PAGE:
[haskell]
data MaybeTree a = Node (Maybe a) (MaybeTree a) (MaybeTree a)
| Leaf (Maybe a)
– This one is already defined in the prelude
data Maybe a = Just a | Nothing
[/haskell]

Recall that in our previous folds and algebras we choose to replace our self-recursive types with a free variable r. In this case we also have a reference to another data structure, namely Maybe a. We will denote this by using another free variable, lets say m.

[haskell]
type MaybeTreeAlgebra a m r = ( ( m -> r -> r -> r – Node
, m -> r – Leaf
)
, ( a -> m – Just
, m – Nothing
)
)
[/haskell]

Notice that we’ve split up the the functions for each data type in separate tuples. This is to make the algebra somewhat more readable. It has one disadvantage though which we’ll see later on.

We obtained this algebra by methodically looking at the types of the constructor functions and replacing any recursive types by their free variable counterparts, r for MaybeTree a and m for Maybe a.

Now we are going to construct the fold function. We will be doing this in exactly the same way as we did with all previous folds.

Determine which datatypes are used (previously there was only one); This step is very simple if you already have the algebra.

for each of these datatypes exhaustively define a fold function;

look at the result.

Following these steps again gives us the fold on our datatype. Please convince yourself that this is the case by defining foldMaybeTree yourself.

If we do it exactly as described above it will provide us with the following fold. Notice that we gave meaningful names to every replacement function stating the datatype they are intended for. Except for the top level function which we called f. This is because writing out the whole name for that function everywhere would be to much of a hassle and if you use f for this way it will be quite clear in time.

[haskell]
foldMaybeTree’ :: MaybeTreeAlgebra a m r -> MaybeTree a -> r
foldMaybeTree’ ((node, leaf), (just, nothing)) = f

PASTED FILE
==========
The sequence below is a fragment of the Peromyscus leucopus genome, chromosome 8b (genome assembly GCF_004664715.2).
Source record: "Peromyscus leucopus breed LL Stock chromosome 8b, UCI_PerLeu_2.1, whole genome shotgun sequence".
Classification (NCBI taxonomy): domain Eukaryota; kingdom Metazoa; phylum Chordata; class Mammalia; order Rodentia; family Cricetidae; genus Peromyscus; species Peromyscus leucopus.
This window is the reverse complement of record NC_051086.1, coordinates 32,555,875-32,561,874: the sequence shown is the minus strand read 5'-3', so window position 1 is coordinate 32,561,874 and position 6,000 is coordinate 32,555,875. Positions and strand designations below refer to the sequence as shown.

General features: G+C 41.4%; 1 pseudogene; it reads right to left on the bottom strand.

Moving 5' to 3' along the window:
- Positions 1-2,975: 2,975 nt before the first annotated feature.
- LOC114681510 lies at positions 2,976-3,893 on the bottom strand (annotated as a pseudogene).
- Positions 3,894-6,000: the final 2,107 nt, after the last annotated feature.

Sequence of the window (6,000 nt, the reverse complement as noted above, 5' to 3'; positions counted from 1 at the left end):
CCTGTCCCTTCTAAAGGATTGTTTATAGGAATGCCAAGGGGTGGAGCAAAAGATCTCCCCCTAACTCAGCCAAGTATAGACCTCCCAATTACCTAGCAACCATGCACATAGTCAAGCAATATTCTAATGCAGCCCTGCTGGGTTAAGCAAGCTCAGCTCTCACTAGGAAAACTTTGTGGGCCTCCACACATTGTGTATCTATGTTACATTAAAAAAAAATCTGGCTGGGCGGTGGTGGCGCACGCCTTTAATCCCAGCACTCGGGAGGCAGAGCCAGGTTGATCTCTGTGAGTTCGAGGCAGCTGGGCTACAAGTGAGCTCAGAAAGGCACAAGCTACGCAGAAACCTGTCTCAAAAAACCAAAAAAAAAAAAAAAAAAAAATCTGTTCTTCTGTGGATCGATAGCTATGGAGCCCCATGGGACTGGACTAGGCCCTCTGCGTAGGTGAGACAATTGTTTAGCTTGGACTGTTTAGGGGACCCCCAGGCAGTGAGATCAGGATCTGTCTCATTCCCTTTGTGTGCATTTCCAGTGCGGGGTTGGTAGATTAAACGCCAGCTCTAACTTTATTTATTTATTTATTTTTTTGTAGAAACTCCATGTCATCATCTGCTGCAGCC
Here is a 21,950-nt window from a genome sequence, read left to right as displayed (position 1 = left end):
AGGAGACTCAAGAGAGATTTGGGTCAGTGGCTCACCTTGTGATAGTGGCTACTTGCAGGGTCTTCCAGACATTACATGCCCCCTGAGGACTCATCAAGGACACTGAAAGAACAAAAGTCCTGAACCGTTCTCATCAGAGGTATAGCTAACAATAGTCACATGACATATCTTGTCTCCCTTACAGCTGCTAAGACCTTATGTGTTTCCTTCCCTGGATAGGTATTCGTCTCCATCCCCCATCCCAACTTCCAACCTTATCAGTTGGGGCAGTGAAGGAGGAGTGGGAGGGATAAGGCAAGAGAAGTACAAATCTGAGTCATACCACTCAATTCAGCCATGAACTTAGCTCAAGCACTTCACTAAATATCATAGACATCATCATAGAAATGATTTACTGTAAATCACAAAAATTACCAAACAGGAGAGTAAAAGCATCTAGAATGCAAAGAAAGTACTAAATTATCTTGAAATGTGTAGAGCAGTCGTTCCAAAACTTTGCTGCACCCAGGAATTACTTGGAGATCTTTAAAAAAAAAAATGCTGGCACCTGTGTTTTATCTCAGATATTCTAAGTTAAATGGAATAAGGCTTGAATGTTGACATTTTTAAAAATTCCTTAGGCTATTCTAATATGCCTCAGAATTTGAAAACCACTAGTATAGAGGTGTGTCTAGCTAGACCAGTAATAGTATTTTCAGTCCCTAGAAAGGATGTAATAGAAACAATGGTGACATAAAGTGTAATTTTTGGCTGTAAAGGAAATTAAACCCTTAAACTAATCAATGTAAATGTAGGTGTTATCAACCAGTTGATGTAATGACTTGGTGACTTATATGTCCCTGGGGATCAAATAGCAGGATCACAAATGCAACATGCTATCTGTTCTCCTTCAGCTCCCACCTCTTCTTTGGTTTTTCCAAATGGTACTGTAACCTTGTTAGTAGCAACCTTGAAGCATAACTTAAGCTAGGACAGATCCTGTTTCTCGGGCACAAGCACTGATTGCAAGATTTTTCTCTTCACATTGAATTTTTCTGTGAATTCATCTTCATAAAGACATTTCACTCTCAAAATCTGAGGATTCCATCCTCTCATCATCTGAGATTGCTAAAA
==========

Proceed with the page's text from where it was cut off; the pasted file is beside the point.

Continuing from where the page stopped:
where f (Node x l r) = node (maybe x) (f l) (f r)
f (Leaf x) = leaf (maybe x)
maybe (Just x) = just x
maybe (Nothing) = nothing
[/haskell]

Notice that we are using a datatype here that is already defined in the prelude. It would be wise to check whether someone didn’t already provide a fold function for our little datatype Maybe a. Because that’s we essentially did, we inlined the fold for Maybe a inside our fold for MaybeTree a. Obviously this isn’t a problem if you are sure that your datatype will stay `contained in’ in your datatype.

So we see that it is prudent to check for already existing folds if we use already existing datatypes. And it turns out that there already is a fold for Maybe a, namely maybe.

[haskell]
maybe :: b -> (a -> b) -> Maybe a -> b
maybe n _ Nothing = n
maybe _ f (Just x) = f x
[/haskell]

So lets refine our little procedure to determine the fold of a datatype:

Determine which datatypes are used (previously there was only one); This step is very simple if you already have the algebra.

for each of these datatypes exhaustively define a fold function or check whether such a fold function already exists;

look at the result.

If we now use this knowledge our fold function can be written as follows:

[haskell]
foldMaybeTree :: MaybeTreeAlgebra a m r -> MaybeTree a -> r
foldMaybeTree ((node, leaf), (just, nothing)) = f
where f (Node x l r) = node (fmaybe x) (f l) (f r)
f (Leaf x) = leaf (fmaybe x)
fmaybe = maybe nothing just
[/haskell]

We’ve seen how to use algebra’s but we haven’t seen a step by step procedure for creating one. So let’s add that to our procedure for creating our own folds. In our order to create the algebras as we’ve seen them here, with tupled functions you can follow this procedure: